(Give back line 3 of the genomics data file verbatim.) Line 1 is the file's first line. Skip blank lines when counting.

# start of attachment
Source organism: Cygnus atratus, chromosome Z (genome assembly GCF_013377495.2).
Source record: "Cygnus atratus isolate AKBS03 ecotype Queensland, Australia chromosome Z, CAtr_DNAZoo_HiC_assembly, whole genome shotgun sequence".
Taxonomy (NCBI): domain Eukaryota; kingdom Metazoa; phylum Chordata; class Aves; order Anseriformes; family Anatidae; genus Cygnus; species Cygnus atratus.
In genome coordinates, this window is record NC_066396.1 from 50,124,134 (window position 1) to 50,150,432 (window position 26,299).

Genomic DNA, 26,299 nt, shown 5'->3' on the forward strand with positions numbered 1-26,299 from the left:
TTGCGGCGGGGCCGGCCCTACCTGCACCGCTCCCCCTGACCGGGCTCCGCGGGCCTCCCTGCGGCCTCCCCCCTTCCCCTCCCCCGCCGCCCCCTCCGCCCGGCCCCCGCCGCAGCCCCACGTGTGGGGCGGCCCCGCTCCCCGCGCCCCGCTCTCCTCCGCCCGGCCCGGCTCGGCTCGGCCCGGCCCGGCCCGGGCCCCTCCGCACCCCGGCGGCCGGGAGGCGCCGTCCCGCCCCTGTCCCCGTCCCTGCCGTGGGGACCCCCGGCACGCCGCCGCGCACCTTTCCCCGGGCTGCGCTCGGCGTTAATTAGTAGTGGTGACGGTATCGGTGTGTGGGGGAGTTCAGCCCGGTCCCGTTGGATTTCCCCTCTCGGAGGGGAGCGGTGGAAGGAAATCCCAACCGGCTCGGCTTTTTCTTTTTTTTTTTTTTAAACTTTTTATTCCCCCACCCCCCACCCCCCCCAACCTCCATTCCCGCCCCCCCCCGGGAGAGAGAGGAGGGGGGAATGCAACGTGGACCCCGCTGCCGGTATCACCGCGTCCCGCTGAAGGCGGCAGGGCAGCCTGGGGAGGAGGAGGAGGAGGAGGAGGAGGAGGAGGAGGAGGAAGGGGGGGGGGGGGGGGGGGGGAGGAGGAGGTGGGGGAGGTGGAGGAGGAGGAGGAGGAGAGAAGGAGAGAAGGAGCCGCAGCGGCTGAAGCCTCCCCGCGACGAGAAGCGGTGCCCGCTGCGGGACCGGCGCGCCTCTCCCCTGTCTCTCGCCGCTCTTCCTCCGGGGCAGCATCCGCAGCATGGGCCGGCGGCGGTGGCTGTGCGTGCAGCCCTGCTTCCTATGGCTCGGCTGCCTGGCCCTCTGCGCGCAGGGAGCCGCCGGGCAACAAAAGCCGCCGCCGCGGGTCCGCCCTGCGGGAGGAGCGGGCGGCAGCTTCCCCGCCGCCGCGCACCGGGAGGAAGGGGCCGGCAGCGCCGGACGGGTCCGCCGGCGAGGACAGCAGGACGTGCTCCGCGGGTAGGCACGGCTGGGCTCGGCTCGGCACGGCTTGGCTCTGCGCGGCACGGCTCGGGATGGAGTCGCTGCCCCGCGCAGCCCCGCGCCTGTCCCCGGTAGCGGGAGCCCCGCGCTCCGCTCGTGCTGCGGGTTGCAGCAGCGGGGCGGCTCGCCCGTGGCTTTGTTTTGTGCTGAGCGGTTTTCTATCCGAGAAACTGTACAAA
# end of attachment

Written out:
Taxonomy (NCBI): domain Eukaryota; kingdom Metazoa; phylum Chordata; class Aves; order Anseriformes; family Anatidae; genus Cygnus; species Cygnus atratus.